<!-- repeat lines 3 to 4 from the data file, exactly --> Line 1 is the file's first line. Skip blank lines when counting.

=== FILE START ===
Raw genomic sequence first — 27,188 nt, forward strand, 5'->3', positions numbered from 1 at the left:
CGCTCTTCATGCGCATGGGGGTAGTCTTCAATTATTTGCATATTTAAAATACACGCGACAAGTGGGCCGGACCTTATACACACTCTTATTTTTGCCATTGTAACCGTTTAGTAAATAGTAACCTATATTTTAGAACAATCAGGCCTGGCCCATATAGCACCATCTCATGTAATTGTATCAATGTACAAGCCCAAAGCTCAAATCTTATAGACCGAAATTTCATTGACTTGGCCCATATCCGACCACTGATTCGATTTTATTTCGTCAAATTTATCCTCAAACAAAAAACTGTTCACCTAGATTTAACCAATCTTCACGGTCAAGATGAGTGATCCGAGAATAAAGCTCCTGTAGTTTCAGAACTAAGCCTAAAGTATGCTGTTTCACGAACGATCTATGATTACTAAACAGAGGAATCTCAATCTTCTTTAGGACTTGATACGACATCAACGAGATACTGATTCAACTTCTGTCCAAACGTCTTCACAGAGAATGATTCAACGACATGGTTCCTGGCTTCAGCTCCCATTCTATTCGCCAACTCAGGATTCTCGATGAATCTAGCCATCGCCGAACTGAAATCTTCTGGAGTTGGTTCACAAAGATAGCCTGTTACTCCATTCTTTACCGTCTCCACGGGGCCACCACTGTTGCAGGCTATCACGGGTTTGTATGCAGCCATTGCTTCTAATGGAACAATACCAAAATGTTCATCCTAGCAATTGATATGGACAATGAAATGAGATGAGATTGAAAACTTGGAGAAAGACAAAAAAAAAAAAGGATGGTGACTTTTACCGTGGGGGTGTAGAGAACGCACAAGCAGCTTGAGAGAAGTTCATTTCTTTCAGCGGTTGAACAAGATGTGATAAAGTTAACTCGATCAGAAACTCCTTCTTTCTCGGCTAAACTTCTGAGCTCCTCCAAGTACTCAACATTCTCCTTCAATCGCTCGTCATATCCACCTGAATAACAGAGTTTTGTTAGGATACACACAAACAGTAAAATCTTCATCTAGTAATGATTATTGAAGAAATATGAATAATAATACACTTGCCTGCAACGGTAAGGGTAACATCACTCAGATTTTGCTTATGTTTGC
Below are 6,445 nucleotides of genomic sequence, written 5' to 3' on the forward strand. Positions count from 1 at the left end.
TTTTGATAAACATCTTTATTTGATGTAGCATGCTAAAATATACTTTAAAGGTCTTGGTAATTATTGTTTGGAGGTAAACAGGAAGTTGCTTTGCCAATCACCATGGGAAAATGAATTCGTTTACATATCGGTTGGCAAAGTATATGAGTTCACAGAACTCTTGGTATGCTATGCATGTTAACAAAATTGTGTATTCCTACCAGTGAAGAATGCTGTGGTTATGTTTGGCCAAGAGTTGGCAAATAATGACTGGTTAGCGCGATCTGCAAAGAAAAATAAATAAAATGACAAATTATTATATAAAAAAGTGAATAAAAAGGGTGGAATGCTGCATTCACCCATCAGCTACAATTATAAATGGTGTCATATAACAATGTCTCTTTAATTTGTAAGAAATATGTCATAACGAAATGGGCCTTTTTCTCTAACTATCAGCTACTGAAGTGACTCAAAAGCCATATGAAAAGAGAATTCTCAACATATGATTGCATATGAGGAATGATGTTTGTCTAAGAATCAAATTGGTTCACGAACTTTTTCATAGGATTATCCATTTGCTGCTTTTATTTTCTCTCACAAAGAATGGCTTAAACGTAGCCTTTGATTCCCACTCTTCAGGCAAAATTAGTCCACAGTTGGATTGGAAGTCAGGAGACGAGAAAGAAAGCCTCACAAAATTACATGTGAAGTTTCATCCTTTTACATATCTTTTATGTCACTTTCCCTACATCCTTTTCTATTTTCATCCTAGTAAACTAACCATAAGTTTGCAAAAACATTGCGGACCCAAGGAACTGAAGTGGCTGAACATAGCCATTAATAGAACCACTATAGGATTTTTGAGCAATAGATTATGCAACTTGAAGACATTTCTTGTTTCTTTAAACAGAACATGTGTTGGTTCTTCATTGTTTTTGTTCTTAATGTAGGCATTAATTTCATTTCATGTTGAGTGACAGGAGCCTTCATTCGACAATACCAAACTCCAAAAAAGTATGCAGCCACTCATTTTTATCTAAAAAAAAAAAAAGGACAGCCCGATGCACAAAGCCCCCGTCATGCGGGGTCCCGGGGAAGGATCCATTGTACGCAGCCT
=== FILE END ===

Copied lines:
Below are 6,445 nucleotides of genomic sequence, written 5' to 3' on the forward strand. Positions count from 1 at the left end.
TTTTGATAAACATCTTTATTTGATGTAGCATGCTAAAATATACTTTAAAGGTCTTGGTAATTATTGTTTGGAGGTAAACAGGAAGTTGCTTTGCCAATCACCATGGGAAAATGAATTCGTTTACATATCGGTTGGCAAAGTATATGAGTTCACAGAACTCTTGGTATGCTATGCATGTTAACAAAATTGTGTATTCCTACCAGTGAAGAATGCTGTGGTTATGTTTGGCCAAGAGTTGGCAAATAATGACTGGTTAGCGCGATCTGCAAAGAAAAATAAATAAAATGACAAATTATTATATAAAAAAGTGAATAAAAAGGGTGGAATGCTGCATTCACCCATCAGCTACAATTATAAATGGTGTCATATAACAATGTCTCTTTAATTTGTAAGAAATATGTCATAACGAAATGGGCCTTTTTCTCTAACTATCAGCTACTGAAGTGACTCAAAAGCCATATGAAAAGAGAATTCTCAACATATGATTGCATATGAGGAATGATGTTTGTCTAAGAATCAAATTGGTTCACGAACTTTTTCATAGGATTATCCATTTGCTGCTTTTATTTTCTCTCACAAAGAATGGCTTAAACGTAGCCTTTGATTCCCACTCTTCAGGCAAAATTAGTCCACAGTTGGATTGGAAGTCAGGAGACGAGAAAGAAAGCCTCACAAAATTACATGTGAAGTTTCATCCTTTTACATATCTTTTATGTCACTTTCCCTACATCCTTTTCTATTTTCATCCTAGTAAACTAACCATAAGTTTGCAAAAACATTGCGGACCCAAGGAACTGAAGTGGCTGAACATAGCCATTAATAGAACCACTATAGGATTTTTGAGCAATAGATTATGCAACTTGAAGACATTTCTTGTTTCTTTAAACAGAACATGTGTTGGTTCTTCATTGTTTTTGTTCTTAATGTAGGCATTAATTTCATTTCATGTTGAGTGACAGGAGCCTTCATTCGACAATACCAAACTCCAAAAAAGTATGCAGCCACTCATTTTTATCTAAAAAAAAAAAAAGGACAGCCCGATGCACAAAGCCCCCGTCATGCGGGGTCCCGGGGAAGGATCCATTGTACGCAGCCT